That's how we do it in hair and color and skin care. Things of that sort. Where is our natural position? Where's our carbolic acid position? We look at specific spaces, which we know people are talking about. For us, it's all about great stories. We love products that have great heritage, great stories, great tradition, great science behind them. Things that are really meaningful. It's gotta do what it says it's going to do, because people trust us. Different from any other retailer. People come here and they ask our opinion, they trust our opinion. If we're going to recommend something, we want the experience for them when they get home. First of all, we want them to run out the door and they won't even go to another store. They can't wait to get home, because they want to try it, because they're so convinced it's the right thing. Then I want them to tell all their friends about it.
We take that responsibility very seriously. We also want to enrich people's lives, so we focus a lot on daily activities like we're known for European toothpaste and shaving products. Things were you can, mundane tasks and making them interesting. We focus on a lot of things that people don't know they need, but when they see it they're like, "oh my God, I can't believe I never had that." Sometimes it doesn't make some brands happy, because they just don't have the room. We find we do larger volume when we do less things. The other important piece of that is that we don't fall in and out of love very quickly. If we're passionate about something, we're passionate about something.
If you came in today and you said, "hey, what's your favorite cleanser?" And I said this one is my favorite cleanser. If you came in next month and I go, "ha, that used to be my favorite one, now this is my favorite one." That happens. You would lose a lot of faith in us. The world doesn't change that quickly.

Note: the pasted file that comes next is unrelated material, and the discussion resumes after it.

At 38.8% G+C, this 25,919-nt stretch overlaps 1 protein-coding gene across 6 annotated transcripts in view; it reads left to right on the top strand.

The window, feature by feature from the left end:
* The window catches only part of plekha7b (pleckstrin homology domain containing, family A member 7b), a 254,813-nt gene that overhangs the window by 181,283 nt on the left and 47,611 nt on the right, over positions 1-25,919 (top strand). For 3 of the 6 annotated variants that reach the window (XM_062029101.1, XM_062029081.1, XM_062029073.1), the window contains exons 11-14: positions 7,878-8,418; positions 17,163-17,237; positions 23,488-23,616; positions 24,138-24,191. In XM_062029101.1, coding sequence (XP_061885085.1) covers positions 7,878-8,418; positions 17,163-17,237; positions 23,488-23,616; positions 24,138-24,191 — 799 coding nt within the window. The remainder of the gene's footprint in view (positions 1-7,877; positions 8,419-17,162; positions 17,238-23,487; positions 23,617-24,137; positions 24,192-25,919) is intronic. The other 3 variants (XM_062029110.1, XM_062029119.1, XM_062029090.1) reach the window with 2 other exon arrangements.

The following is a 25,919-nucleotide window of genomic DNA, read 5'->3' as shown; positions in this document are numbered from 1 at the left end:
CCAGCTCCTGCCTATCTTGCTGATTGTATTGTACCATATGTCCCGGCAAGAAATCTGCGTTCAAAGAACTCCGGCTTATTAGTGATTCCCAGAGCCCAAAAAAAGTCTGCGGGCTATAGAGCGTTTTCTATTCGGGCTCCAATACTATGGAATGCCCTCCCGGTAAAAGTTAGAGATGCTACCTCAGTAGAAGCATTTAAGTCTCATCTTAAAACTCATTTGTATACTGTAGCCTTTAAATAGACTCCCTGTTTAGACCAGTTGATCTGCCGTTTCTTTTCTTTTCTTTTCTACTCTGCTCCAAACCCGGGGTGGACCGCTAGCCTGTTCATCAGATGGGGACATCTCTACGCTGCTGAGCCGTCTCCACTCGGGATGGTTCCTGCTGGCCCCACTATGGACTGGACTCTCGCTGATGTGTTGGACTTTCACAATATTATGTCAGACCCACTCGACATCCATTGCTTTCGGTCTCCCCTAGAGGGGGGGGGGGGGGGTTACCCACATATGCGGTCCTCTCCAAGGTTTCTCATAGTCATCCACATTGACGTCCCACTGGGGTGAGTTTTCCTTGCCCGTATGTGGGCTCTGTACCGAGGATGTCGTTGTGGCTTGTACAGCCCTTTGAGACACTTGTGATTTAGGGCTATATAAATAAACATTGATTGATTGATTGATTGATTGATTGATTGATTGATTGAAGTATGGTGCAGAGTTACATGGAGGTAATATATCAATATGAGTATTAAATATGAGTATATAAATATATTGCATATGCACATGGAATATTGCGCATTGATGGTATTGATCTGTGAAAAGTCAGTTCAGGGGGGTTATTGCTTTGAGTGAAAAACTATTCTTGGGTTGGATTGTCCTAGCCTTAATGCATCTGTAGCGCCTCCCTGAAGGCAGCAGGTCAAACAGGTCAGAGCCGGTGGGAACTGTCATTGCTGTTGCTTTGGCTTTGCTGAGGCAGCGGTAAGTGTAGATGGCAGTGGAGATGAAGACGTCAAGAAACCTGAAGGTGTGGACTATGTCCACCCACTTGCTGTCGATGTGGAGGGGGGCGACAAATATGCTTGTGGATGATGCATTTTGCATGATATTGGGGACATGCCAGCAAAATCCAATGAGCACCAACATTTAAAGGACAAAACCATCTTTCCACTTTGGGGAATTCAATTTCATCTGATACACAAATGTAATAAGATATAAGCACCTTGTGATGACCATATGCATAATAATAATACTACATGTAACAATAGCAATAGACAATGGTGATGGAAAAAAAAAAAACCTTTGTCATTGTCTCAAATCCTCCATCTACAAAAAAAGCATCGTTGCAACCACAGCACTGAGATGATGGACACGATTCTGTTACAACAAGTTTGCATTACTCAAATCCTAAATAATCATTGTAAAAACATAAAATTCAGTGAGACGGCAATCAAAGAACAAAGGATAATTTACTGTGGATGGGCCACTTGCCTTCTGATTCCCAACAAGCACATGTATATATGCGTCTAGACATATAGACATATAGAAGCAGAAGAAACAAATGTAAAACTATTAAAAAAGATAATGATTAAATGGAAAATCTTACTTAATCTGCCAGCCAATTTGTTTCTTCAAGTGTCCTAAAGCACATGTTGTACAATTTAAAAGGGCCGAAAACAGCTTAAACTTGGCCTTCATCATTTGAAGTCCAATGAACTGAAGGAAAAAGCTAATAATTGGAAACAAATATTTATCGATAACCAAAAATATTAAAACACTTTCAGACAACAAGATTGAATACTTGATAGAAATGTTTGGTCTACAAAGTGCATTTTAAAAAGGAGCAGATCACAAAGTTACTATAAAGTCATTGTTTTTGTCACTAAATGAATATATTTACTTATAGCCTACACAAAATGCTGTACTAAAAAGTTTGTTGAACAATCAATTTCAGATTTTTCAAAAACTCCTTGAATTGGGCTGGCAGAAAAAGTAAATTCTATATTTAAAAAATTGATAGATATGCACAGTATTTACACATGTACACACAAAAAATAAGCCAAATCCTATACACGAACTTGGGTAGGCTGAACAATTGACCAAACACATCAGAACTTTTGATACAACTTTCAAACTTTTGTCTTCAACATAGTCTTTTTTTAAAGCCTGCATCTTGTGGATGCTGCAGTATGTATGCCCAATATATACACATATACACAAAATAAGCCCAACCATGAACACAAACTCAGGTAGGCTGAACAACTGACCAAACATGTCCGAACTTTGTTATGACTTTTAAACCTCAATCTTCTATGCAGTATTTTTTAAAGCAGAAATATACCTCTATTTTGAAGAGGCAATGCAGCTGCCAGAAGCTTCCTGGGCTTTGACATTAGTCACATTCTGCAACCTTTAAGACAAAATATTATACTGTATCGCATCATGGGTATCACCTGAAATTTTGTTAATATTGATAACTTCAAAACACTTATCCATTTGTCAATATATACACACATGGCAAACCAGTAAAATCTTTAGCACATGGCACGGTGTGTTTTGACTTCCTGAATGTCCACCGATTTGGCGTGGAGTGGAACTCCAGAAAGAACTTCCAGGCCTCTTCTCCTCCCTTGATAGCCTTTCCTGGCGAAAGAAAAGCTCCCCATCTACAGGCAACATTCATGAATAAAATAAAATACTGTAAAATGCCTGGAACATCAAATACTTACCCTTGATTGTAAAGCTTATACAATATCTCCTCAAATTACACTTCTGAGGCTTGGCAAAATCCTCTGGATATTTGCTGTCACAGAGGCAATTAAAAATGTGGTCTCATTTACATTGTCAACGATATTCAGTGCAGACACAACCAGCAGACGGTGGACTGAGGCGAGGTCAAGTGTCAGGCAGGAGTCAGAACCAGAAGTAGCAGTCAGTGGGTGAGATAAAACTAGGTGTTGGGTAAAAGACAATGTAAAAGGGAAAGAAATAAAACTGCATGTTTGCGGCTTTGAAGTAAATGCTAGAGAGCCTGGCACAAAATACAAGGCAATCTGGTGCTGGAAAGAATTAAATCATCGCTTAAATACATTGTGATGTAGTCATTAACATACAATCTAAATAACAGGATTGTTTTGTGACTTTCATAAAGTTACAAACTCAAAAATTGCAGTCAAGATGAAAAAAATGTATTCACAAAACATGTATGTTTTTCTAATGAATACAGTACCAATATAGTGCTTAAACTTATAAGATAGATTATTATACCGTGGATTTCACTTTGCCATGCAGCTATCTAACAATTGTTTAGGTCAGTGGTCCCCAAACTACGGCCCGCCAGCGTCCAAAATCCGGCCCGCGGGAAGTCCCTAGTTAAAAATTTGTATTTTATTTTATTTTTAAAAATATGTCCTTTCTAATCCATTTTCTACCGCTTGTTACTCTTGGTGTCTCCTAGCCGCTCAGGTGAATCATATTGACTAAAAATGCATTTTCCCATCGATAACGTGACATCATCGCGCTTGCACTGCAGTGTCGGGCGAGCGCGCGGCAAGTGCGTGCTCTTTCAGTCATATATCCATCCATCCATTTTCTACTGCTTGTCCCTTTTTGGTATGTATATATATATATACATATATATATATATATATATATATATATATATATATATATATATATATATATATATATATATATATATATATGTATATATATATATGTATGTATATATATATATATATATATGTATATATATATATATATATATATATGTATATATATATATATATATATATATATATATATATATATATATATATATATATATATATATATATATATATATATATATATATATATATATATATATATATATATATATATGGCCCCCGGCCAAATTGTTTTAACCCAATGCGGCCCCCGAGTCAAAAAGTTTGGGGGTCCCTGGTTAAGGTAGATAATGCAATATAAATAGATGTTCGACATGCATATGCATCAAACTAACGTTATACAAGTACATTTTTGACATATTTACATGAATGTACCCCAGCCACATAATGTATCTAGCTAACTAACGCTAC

|Jodi Katz||The idea of honesty is part of your retail value. It's so interesting. I could imagine that some companies want that, would want to aspire to that, but that would be really hard for them to be truly honest and genuine, because they have monthly goals to hit and X, Y, Z. I think it's really beautiful that when your customer walks through the door they know that it's going to be real.|
|Ian Ginsberg||Our sales people have been with us for a long, long time. A lot of them. I have people here 20, 30 years. Lots. They're really passionate. They're not commissioned. They're not scripted. They're all very different. It's not one person. If you look at even on the beauty side, they're very, very different. They're not one personality. We want that, because we want them to speak from the heart. You might talk to one sales person and you have curly hair and you say, "hey, I have curly hair. What do you love for curly hair?" And she says, "listen, I don't, but let's ask her." Everybody is talking from the heart. We work really hard to find really good people. We work really hard to keep them happy. We try. When the sales people are happy, when the employees are happy, the customers are really happy. When the sales people are miserable, the customers are miserable. Honesty is really important, because you're only known by your reputation. I'm like a lunatic when I go to stores. I'm the worst customer, because I sift through BS like a mad man.|
|Jodi Katz||Well Ian this has been so incredible. We so appreciate you sharing your wisdom with us.|
|Ian Ginsberg||It's been great.|
|Jodi Katz||We've really enjoyed having you on our show.|
|Ian Ginsberg||Listen, I'm honored that anybody cares what I have to say. So this is awesome.|
|Jodi Katz||I think more retailers should listen to what you have to say, quite frankly.|
|Ian Ginsberg||We hope to be, when it all shakes out in the next 10 to 20, 30 years, we hope to be the last man standing. We're trying. It's harder and harder in 2017. We hope to be the last one standing.|
|Jodi Katz||Right. Now that's on your son's shoulders.|
|Ian Ginsberg||Yeah. We're going to help him get there.|
|Jodi Katz||Sounds good. Thank you, Ian.|
|Ian Ginsberg||Thanks so much, I really appreciate it, this is awesome.|
|Announcer||Thanks for listening to Where Brains Meet Beauty with Jodi Katz. Tune in again for more authentic conversations with beauty leaders.|